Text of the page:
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Travelling for business can either be a fun experience or perhaps a bit of a chore, depending on the way you look at it. From the moment the decision to leave Europe by the UK became a reality; the question on many business travellers minds was the impact Brexit could have on travellers from Europe to the UK, and vice versa.
At Holiday Extras Cover Ltd we aim to provide you with comprehensive information we can to ensure your travel is as smooth as possible - both before and after Brexit. Let your business travel be more about fun and less about hassle!
How might a no-deal Brexit affect UK business travellers?
We can confirm the Brexit extension provides certainty that all existing business travel arrangements for UK business travellers to the EU will continue as normal, until at least the 31st October 2019. The good news is, provided you have an up to date EHIC card, you can still access state medical care in any EU country until the 31st October 2019.
Okay so you've probably heard speculation around the prospect of a 'no-deal Brexit', but what exactly does that mean for business travel? And, how could it affect a UK business traveller, or tourist to a European country?
A no-deal scenario means the UK would immediately leave the European Union with no agreement about the "divorce process" and without a 21-month withdrawal process. The UK Prime Minister Boris Johnson is committed to leaving the EU on the 31st October 2019 and, with discussions being as they are in parliament, there is a real possibility of a no-deal Brexit.
If the UK leaves the EU without a deal there will be changes to how UK business travellers and tourists visit the EU, Iceland, Norway, Switzerland or Liechtenstein. A no-deal Brexit will change the rules for the following:
There will, however, be no immediate changes for UK business travellers after Brexit if the UK agrees a deal to leave the EU and settles the "divorce agreement". The same rules for travel would apply until at least the 31st of December 2020. The complexity of leaving the EU is a new phenomenon. In truth, it may take several years before the UK can permanently leave the EU. Many things can change between then and now depending on how the negotiations go over the next couple of months.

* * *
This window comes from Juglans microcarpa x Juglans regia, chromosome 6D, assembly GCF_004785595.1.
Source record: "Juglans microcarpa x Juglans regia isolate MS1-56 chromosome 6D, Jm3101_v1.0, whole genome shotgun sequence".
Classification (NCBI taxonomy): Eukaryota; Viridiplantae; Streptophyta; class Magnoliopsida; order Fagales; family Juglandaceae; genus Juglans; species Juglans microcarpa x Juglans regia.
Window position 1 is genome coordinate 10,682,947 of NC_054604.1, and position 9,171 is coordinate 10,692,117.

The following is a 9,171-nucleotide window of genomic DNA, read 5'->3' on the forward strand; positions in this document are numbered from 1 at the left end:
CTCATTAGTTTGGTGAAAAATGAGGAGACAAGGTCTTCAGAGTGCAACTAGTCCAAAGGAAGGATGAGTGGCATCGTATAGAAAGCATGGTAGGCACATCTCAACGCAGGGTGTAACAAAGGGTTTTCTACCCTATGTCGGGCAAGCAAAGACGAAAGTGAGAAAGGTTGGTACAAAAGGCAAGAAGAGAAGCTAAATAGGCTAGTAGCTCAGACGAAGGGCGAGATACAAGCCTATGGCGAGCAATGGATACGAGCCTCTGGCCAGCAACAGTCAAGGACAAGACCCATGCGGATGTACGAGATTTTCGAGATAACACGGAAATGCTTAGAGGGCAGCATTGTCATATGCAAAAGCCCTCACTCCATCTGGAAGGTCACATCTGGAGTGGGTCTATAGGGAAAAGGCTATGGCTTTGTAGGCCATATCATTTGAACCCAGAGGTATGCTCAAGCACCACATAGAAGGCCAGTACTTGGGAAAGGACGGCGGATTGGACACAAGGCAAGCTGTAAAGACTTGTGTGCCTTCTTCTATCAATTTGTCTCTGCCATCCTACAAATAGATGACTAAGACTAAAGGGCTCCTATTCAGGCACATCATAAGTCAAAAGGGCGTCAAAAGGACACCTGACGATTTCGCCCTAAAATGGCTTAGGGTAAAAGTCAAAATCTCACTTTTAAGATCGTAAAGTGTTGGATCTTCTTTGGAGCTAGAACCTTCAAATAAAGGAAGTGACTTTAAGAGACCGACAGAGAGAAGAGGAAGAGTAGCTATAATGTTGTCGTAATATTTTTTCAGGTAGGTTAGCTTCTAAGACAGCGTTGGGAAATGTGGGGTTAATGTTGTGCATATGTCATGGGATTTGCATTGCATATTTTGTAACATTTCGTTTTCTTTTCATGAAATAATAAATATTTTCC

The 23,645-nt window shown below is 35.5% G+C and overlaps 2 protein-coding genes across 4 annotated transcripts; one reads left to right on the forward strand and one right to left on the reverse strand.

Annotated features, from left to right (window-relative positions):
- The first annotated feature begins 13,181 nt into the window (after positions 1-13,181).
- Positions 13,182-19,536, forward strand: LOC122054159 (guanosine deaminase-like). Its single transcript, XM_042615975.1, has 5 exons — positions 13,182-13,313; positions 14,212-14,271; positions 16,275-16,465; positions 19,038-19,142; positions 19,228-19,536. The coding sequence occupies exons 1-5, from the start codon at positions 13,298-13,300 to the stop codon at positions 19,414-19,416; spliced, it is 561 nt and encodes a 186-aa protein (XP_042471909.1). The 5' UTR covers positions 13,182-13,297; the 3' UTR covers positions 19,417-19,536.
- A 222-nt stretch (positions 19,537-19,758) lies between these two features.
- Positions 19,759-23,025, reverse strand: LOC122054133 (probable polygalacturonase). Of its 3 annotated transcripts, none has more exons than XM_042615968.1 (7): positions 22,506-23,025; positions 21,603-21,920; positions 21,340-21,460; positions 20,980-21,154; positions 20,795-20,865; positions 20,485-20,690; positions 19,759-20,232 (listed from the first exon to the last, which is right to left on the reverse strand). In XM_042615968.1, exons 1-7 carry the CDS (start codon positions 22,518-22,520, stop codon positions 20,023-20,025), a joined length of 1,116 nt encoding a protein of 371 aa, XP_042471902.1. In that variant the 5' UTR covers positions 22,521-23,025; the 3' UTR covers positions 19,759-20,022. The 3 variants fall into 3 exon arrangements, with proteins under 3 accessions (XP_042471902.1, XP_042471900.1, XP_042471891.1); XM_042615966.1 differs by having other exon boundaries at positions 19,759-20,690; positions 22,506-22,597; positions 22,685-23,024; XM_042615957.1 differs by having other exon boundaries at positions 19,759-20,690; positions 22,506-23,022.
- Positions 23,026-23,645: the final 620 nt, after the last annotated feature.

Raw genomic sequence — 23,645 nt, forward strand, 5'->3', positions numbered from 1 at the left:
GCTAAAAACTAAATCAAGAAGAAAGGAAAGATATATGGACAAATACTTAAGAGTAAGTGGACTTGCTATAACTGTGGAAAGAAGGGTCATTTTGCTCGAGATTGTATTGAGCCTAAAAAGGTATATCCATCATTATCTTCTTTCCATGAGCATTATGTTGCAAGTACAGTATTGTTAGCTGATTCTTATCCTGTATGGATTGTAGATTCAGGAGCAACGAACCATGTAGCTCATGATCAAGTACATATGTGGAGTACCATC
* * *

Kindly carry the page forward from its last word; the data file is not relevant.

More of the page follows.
How could Brexit affect freedom of movement?
Freedom movement of people is a founding principle of the European Union and it is seen as the cornerstone of the concept of European citizenship, respected in the Treaty for the European Union. It guarantees the rights of everyone in all EU member states (plus Switzerland, Norway, Iceland and Liechtenstein) to live, travel and work in any other country within the group of EU Member States.
The UK government is proposing to end free movement, but this is only subject to approval by parliament. The EU has ensured consistent rules for employers and employees when operating or working across the EU. The future applicability of these rules will be dependent on the outcome of negotiations on a future UK-EU relationship.
Until the Brexit extension of the 31st October 2019, not much will change for business travellers between Europe and the UK. There will continue to be freedom of movement and people, and goods will also move freely. The Association of British Travel Agents [ABTA] says travellers can move freely between Europe and the UK as before the vote. You will be able to move through UK ports and airports as usual, using the EU/EEA passport gates.